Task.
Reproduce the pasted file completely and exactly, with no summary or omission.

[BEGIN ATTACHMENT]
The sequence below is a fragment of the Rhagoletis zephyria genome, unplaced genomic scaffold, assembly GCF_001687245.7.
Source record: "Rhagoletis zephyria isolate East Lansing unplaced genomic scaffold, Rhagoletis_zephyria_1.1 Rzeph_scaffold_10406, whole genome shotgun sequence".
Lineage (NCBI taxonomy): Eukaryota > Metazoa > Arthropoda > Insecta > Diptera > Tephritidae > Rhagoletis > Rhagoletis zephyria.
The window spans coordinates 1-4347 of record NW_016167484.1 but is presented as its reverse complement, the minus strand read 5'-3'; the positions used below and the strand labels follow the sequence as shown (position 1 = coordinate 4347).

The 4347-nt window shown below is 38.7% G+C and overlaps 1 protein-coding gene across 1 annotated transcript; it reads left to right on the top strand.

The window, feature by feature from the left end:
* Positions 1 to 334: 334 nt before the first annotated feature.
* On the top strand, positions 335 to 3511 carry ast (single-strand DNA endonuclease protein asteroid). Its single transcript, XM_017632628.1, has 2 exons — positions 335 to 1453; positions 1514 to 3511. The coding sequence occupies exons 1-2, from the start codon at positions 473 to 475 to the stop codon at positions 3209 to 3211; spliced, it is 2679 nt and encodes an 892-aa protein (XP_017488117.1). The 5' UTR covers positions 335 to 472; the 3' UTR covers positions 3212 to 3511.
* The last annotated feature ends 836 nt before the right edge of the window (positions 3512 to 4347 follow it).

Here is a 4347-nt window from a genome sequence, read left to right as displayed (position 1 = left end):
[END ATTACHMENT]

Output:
The sequence below is a fragment of the Rhagoletis zephyria genome, unplaced genomic scaffold, assembly GCF_001687245.7.
Source record: "Rhagoletis zephyria isolate East Lansing unplaced genomic scaffold, Rhagoletis_zephyria_1.1 Rzeph_scaffold_10406, whole genome shotgun sequence".
Lineage (NCBI taxonomy): Eukaryota > Metazoa > Arthropoda > Insecta > Diptera > Tephritidae > Rhagoletis > Rhagoletis zephyria.
The window spans coordinates 1-4347 of record NW_016167484.1 but is presented as its reverse complement, the minus strand read 5'-3'; the positions used below and the strand labels follow the sequence as shown (position 1 = coordinate 4347).

The 4347-nt window shown below is 38.7% G+C and overlaps 1 protein-coding gene across 1 annotated transcript; it reads left to right on the top strand.

The window, feature by feature from the left end:
* Positions 1 to 334: 334 nt before the first annotated feature.
* On the top strand, positions 335 to 3511 carry ast (single-strand DNA endonuclease protein asteroid). Its single transcript, XM_017632628.1, has 2 exons — positions 335 to 1453; positions 1514 to 3511. The coding sequence occupies exons 1-2, from the start codon at positions 473 to 475 to the stop codon at positions 3209 to 3211; spliced, it is 2679 nt and encodes an 892-aa protein (XP_017488117.1). The 5' UTR covers positions 335 to 472; the 3' UTR covers positions 3212 to 3511.
* The last annotated feature ends 836 nt before the right edge of the window (positions 3512 to 4347 follow it).

Here is a 4347-nt window from a genome sequence, read left to right as displayed (position 1 = left end):